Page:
Mumbai is classified as a metropolis of India, under the jurisdiction of the BrihanMumbai Municipal Corporation. It consists of two distinct regions — the city and the suburbs, which also form two separate districts of Maharashtra. The city region is also commonly referred to as the Island City<ref>MMRDA Projects, Mumbai Metropolitan Region Development Authority (MMRDA)</ref>.
- See also: List of Mumbai beaches
The climate of the city, being in the tropical zone, and near the Arabian Sea, may be broadly classified into two main seasons — the humid season, and the dry season. The humid season, between March and October, is characterised by high humidity and temperatures of over 30 °C (86 °F). The monsoon rains lash the city between June to September, and supply most of the city's annual rainfall of 2,200 mm (85 in). The maximum annual rainfall ever recorded was 3,452 mm (135.89 in) in 1954<ref>Mumbai Plan, Department of Relief and Rehabilitation (Maharashtra)</ref>. The highest rainfall recorded in a single day was 944 mm (37.16 in) on 2005-07-26.<ref>DNA</ref>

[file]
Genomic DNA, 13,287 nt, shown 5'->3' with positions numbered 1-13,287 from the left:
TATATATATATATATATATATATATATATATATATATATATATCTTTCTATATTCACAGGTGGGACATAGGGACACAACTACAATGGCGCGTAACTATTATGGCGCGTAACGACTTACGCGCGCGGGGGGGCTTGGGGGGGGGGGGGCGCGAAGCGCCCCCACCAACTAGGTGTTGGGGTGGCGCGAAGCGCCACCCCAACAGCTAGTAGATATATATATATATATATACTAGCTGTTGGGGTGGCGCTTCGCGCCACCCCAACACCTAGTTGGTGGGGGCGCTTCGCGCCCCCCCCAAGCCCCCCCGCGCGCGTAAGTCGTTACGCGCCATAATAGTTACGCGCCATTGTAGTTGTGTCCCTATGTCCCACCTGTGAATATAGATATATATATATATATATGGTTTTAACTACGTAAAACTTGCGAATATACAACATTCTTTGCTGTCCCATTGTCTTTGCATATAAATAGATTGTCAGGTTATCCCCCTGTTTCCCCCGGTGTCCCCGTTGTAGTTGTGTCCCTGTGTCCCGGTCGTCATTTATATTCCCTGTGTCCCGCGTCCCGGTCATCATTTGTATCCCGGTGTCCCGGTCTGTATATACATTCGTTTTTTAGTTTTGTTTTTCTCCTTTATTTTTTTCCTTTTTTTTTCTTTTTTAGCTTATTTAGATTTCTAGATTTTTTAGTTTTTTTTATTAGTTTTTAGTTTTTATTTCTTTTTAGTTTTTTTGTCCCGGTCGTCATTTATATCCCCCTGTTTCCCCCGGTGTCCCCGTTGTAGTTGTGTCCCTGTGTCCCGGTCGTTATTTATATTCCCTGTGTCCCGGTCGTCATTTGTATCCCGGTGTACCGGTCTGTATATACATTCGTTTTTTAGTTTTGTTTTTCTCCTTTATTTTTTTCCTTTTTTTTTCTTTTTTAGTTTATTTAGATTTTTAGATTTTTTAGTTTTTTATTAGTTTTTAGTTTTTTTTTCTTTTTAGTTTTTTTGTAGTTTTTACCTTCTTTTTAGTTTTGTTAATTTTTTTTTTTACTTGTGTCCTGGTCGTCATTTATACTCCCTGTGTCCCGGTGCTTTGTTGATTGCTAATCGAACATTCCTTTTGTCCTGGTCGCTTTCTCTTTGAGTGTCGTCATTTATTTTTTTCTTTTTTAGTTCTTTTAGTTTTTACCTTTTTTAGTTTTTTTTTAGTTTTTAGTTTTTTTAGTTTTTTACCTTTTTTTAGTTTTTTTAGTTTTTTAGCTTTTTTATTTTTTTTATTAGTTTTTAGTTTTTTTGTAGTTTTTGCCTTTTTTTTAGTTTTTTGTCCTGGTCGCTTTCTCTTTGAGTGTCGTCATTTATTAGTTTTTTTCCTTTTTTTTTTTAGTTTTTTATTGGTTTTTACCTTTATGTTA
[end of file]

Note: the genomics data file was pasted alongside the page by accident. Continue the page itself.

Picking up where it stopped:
The dry season, between November and February, is characterised by moderate levels of humidity and warm to cool weather. Cold northerly winds are responsible for a mild chill during January and February. Annual temperatures range from a high of 38 °C (100 °F) to a low of 11 °C (52 °F). The record high is 43.3 °C (110 °F) and record low is 7.4 °C (45 °F) on 1962-01-22.<ref>http://www.angelfire.com/ma/maxcrc/temp.html Extreme temperatures </ref>